Feeding Endurance Performers

When an endurance athlete is training one of the most important components is the balance of their diet. Each athlete will have an individual plan of what they eat over any given period of time, and just as important to them as well as what they do eat is what they don’t eat.

An enduring image of the Rocky I movie was  Rocky drinking a large glass of raw eggs before going on an early morning run on the streets of Philadelphia. While eggs are good source of protein for building muscle they are not necessarily the best food source for building stamina.

The diet of the endurance athlete changes from training diet, to pre-race diet to post race diet. During training the athletes are looking to increase their levels of endurance and they do this by eating slow digesting carbohydrates like oat meal. Oatmeal is also no fattening.

Salmon, kale and spinach

Another similar food is Quinoa which provides carbohydrate and protein. It also provides vital minerals such as iron zinc and copper. This is vital as endurance training rids the body of its minerals so it is important to replace them as effectively and quickly as possible.

Vegetables such as kale, spinach and sweet potatoes also provide the necessary balance between carbohydrates, protein and minerals. Salmon and chicken are the necessary meats as they provide lean protein helping the body to recover after hard training sessions. The best fruits are bananas as they are loaded with carbohydrates to provide energy burst and are consumed during at any time by athletes.

As athletes get close to events they need to store as much carbohydrates as possible. However, it should be a gradual build up. A massive bowl of spaghetti the night before the race will merely bloat the athlete. A steady build up should insure that the athlete is bursting with energy without feeling weighed down.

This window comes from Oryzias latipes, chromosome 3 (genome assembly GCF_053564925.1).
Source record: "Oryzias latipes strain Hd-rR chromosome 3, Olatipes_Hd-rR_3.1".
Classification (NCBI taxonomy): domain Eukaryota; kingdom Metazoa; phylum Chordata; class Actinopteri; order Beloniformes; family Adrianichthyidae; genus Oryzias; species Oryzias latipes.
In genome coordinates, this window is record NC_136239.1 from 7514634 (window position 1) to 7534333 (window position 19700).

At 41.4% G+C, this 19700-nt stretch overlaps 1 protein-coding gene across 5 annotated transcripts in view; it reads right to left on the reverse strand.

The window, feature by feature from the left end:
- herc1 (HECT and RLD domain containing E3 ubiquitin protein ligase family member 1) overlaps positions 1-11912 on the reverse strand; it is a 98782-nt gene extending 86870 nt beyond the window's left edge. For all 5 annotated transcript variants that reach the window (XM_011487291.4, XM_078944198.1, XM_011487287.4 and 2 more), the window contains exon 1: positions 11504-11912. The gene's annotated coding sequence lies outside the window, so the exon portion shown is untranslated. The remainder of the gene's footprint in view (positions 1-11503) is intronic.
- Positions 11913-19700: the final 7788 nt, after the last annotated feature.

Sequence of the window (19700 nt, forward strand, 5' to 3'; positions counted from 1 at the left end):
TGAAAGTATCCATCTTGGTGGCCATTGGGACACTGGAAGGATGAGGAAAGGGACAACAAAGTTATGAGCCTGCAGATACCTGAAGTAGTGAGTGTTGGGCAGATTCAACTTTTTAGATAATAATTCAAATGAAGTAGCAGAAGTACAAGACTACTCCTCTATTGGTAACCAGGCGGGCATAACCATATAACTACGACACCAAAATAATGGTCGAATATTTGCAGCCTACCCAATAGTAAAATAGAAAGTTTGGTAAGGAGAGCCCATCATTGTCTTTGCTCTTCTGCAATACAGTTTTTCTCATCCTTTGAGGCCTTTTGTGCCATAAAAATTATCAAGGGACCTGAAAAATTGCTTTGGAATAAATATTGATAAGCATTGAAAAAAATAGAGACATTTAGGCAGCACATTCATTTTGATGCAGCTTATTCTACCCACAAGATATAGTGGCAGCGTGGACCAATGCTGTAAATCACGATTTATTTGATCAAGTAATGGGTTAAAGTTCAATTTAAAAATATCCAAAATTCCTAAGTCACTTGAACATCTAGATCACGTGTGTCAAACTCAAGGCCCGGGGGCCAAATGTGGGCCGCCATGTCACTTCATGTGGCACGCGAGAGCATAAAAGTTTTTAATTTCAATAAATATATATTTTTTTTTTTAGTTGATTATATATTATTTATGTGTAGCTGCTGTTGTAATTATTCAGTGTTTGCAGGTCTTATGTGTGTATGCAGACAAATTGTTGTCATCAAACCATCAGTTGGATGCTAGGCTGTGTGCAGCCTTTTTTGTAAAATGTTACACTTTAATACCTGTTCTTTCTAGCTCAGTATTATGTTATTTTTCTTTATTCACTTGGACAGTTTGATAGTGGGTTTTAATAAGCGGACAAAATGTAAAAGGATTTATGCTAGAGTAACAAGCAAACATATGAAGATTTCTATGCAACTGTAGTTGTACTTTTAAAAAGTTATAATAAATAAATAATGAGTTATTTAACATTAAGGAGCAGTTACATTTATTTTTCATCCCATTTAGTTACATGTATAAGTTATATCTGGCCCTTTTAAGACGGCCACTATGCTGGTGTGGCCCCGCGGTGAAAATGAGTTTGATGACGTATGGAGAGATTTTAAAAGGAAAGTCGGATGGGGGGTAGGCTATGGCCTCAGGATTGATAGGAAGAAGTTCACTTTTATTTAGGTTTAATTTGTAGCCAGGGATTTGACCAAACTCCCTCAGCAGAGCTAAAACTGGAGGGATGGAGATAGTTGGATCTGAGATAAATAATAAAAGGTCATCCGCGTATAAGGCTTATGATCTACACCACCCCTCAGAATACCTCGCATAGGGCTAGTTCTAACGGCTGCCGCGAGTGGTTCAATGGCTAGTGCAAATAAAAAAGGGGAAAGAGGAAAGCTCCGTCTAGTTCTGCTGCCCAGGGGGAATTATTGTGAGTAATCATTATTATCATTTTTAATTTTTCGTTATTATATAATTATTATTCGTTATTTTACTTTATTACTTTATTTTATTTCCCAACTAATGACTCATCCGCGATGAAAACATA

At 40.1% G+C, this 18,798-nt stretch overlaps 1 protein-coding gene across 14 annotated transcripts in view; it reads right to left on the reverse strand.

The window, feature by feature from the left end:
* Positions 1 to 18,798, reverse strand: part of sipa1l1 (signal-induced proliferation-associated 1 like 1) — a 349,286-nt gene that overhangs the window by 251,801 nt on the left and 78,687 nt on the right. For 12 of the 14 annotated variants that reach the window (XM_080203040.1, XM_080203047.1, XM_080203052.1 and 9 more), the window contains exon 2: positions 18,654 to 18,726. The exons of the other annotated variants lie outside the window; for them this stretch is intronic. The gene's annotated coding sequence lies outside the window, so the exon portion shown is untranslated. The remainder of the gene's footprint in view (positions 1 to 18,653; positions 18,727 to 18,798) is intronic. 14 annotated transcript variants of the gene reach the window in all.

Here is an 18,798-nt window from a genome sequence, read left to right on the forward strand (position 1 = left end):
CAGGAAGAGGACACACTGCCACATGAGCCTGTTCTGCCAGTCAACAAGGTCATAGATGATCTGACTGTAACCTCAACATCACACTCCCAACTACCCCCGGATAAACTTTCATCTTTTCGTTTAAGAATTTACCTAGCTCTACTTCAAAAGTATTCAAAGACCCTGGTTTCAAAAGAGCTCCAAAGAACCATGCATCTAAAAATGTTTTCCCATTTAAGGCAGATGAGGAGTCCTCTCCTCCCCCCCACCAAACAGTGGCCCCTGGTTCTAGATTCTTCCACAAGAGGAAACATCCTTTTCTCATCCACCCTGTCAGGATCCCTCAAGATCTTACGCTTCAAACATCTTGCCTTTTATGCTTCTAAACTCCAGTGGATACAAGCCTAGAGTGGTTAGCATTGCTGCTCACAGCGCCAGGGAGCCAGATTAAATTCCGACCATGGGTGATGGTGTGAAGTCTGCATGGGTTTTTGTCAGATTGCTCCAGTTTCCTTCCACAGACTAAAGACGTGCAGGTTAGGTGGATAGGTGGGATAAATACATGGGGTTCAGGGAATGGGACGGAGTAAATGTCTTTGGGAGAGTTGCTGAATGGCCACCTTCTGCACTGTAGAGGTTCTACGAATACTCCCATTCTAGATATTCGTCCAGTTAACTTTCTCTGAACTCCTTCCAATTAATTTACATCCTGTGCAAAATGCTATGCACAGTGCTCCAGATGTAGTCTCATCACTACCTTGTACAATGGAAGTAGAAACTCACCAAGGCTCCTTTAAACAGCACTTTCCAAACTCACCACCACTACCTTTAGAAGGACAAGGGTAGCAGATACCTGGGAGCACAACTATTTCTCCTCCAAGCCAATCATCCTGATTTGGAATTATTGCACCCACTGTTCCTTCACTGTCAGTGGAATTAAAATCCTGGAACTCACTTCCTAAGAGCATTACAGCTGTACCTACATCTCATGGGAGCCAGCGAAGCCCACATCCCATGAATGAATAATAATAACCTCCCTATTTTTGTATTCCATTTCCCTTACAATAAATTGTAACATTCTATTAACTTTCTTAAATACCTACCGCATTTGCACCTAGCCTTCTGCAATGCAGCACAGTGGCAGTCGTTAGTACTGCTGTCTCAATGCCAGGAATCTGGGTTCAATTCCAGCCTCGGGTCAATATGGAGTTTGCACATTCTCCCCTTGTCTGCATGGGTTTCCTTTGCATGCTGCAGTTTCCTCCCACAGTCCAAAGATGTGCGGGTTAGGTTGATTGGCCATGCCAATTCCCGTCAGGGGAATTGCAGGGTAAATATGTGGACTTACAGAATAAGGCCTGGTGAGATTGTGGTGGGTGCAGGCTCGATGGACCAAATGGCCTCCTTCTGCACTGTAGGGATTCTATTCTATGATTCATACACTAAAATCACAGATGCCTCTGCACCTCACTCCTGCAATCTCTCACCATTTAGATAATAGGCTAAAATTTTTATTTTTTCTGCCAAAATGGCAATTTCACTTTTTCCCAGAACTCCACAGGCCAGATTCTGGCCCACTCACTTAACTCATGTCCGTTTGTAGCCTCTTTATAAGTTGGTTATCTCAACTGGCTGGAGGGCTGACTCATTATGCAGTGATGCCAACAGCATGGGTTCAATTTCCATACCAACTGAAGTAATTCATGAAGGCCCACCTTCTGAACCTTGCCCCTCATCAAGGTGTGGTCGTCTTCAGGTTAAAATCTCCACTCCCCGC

All endurance athletes use gels

During races top class performers will work out what they are able to eat and drink during an event. The food that is consumed is often in the form of gels that produce carbohydrate by providing sugars. This is essential as the harder the competitor works the more the natural stores of glycogen in the body are reduced. When this occurs performance will then suffer.

Gels are essential as it is impossible for the body to digest solid food. The other way that the competitors can restore natural levels of glycogen is by what fluids they use. The top class competitors will have their own individual drinks that are made up specifically to the needs of the individual athlete. Every athlete is different and their drinks will reflect this.

For the majority of people who train hard for major endurance events the best part of the day is the post-race meal, or meals. After a race the majority of competitors have destroyed their body and it is important to start to repair it as soon as possible.

This is best done by raising carbohydrate and protein levels with many small meals. In fact this is the only time when the endurance athlete is encouraged to eat to excess and for those concerned with the thought that they have burnt so many calories during the race that it will be virtually impossible for them to undo all of their hard work.

There is no do doubt that as well as the endurance athlete showing discipline in their training programs they need to adopt the same approach in their attitude towards their eating plans. The margin between success and failure in top class sport is minimal, and by adopting sound eating plans can mean the difference between winning gold, and just finishing among the rest of the field.

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